How We Heal: DAP Reflections on Orlando, Stanford, and Domestic Violence

Posted by on Jun 14, 2016 in Blog | 0 comments

For the past several weeks, bad news has flooded in. The Orlando shooting. The Stanford rape case. Multiple domestic violence murders in Minnesota. Again, and again, we are torn apart by the hate and violence in our society.

At Domestic Abuse Project we’ve been wrestling with the meaning these tragic events have for our work. These events affect us both personally and professionally. Rape culture is intricately linked to the misogyny that makes domestic violence okay. The Orlando shooter allegedly had a history of domestic violence that went unchecked. We worry when we don’t hear from our clients for a week or two – will they be the next homicide victim in Minnesota?

Through our work at Domestic Abuse Project we have an intimate look into the lives of families struggling with domestic violence. We see that these families don’t have peace in their homes, and how that radiates out – children learn abusive behavior is okay, weapons get bought and sold, individuals struggle with mental illness. People in pain can express this pain by hurting other people. And the downward spiral goes on. Without peace in our homes, how can we expect peace on our streets, in our communities, and in our world?

In times like these it is easy to make villains out of the other – whoever that is. In domestic violence cases that’s often the perpetrator. It is easy to see the abuser as a bad guy with no redeeming qualities. But in our therapy programs we can’t do that. If we see the abuser as a solely bad guy, we aren’t able to relate to our clients. The women who love their partners clearly love them for a reason. If we can’t see that, we aren’t providing therapy from a place of compassion and understanding. While not an excuse for abuse, the men who come to our programs often have a history of family trauma and abuse that taught them how to act. If we can’t see that, we can’t help men identify their own patterns of abuse and change them. We can’t really heal any of our clients if we demonize – perpetuating more pain – rather than seeking to understand, no matter how hard that can be.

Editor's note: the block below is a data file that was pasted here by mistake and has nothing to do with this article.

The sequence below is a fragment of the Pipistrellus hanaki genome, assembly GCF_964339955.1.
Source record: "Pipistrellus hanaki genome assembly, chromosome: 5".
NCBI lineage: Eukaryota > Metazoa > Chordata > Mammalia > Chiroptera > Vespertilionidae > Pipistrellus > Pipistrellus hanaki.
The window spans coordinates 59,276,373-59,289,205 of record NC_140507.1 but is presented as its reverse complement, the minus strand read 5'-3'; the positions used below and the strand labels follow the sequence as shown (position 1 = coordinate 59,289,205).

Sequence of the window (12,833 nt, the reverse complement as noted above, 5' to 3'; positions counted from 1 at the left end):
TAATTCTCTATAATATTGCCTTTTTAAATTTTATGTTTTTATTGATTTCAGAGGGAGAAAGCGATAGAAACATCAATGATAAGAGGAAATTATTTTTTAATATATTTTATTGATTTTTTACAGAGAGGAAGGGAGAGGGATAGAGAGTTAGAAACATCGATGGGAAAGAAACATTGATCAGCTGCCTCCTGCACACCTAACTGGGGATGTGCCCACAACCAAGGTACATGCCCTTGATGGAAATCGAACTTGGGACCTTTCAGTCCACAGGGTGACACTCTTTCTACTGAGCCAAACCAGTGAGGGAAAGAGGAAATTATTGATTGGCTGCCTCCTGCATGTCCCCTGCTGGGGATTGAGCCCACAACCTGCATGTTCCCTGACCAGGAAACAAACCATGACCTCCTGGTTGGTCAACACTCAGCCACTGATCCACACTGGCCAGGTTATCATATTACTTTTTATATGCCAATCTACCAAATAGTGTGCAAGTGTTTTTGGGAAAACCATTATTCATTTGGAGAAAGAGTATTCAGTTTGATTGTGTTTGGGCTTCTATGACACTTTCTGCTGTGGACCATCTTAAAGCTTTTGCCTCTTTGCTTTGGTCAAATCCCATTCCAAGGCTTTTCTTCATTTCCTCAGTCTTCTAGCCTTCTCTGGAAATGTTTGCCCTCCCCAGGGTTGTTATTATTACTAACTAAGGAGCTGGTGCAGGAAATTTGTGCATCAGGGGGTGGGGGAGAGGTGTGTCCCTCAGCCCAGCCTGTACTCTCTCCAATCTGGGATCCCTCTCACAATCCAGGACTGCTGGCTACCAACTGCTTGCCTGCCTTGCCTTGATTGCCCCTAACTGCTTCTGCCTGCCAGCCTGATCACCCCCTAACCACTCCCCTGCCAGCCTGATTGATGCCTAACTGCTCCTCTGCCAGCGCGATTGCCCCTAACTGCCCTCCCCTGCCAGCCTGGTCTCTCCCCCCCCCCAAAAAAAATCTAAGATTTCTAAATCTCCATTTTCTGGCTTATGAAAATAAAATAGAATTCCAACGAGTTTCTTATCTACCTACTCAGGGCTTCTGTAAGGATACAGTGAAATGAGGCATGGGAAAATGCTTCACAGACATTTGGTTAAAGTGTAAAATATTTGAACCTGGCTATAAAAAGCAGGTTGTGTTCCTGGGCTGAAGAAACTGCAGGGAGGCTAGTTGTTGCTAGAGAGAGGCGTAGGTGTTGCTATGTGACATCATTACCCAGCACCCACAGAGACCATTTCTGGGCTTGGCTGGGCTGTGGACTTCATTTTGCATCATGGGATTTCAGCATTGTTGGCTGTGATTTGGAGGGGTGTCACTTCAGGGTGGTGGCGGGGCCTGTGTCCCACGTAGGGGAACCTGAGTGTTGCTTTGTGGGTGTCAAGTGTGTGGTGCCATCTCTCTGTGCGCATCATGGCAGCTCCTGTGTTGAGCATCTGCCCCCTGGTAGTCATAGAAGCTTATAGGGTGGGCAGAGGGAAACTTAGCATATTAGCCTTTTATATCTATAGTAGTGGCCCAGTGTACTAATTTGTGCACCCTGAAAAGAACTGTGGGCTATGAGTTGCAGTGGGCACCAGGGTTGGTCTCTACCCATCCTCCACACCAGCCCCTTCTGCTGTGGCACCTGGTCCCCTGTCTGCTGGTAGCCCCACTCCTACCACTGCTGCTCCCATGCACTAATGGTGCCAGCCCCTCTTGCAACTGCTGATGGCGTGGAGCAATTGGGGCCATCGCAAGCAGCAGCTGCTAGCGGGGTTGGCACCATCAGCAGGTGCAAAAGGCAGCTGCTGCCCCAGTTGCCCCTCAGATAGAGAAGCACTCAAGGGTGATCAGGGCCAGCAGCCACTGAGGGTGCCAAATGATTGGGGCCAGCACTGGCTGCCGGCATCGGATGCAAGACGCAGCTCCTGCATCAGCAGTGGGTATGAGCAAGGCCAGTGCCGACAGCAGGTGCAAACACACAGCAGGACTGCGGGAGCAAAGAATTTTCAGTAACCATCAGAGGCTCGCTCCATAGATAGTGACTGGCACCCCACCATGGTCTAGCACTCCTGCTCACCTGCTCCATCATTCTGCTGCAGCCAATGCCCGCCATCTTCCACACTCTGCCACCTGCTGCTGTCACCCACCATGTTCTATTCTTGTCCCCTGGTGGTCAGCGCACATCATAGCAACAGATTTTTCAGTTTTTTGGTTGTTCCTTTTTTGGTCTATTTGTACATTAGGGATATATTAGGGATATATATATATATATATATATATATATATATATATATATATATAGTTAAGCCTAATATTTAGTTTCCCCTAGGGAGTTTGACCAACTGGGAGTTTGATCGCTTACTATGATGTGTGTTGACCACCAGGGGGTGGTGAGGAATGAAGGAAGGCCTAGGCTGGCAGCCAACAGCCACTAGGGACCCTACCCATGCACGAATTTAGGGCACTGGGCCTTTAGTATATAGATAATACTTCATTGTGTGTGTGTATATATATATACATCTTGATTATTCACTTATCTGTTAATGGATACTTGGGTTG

During these terrible days, perhaps this is a lesson for all of us – we need to find some understanding of the other. This doesn’t make abusive or violent actions okay (we don’t ever condone abuse), but it does bring a little more healing into the world, rather than hate.

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